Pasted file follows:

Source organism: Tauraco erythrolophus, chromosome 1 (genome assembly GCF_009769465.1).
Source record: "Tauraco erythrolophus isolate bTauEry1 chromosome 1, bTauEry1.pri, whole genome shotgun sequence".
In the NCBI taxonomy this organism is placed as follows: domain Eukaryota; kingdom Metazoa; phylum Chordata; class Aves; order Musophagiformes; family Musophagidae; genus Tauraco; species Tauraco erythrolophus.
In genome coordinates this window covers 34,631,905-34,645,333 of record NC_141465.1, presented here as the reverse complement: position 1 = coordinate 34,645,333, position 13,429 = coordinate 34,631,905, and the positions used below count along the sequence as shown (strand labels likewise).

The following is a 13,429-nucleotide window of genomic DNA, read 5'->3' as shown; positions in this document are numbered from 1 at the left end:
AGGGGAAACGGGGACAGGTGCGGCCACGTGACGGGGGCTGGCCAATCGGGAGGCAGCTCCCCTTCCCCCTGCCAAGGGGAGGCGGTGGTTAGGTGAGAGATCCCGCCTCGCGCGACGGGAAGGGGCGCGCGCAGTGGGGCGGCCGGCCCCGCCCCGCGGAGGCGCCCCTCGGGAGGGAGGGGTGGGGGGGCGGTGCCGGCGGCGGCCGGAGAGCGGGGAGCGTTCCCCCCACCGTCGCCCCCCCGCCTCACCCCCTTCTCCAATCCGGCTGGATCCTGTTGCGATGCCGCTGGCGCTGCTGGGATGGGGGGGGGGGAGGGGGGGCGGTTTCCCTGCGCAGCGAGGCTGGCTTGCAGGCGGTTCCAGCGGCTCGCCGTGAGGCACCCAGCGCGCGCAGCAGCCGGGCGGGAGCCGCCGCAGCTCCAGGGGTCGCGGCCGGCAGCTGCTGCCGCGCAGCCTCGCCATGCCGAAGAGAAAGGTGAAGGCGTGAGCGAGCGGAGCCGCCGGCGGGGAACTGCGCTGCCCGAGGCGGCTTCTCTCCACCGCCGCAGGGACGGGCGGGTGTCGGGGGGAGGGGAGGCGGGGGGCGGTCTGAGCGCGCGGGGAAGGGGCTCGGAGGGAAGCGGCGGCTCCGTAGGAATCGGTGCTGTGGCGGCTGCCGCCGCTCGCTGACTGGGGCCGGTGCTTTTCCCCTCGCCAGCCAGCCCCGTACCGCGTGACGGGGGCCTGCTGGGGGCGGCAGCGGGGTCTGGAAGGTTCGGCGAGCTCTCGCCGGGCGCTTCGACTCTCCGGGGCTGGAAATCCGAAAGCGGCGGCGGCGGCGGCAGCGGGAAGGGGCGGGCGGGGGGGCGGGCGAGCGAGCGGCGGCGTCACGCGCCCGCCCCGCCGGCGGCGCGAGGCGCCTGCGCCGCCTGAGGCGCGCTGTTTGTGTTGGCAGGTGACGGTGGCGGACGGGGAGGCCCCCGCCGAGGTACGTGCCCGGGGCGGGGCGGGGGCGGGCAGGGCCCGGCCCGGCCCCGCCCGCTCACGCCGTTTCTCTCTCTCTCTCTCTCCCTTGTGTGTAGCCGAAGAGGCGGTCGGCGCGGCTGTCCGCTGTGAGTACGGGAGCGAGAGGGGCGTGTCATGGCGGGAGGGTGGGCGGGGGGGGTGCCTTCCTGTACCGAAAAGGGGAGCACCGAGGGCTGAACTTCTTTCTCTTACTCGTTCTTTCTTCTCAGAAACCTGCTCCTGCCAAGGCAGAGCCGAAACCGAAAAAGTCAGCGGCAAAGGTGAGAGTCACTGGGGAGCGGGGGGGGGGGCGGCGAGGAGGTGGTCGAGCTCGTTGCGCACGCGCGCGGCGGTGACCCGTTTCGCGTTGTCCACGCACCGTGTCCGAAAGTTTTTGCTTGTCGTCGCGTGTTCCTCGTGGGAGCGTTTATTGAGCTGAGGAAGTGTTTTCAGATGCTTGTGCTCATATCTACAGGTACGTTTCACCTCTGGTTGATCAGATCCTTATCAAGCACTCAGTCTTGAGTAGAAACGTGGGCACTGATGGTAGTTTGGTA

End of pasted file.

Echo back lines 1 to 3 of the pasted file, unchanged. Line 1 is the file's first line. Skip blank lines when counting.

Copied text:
Source organism: Tauraco erythrolophus, chromosome 1 (genome assembly GCF_009769465.1).
Source record: "Tauraco erythrolophus isolate bTauEry1 chromosome 1, bTauEry1.pri, whole genome shotgun sequence".
In the NCBI taxonomy this organism is placed as follows: domain Eukaryota; kingdom Metazoa; phylum Chordata; class Aves; order Musophagiformes; family Musophagidae; genus Tauraco; species Tauraco erythrolophus.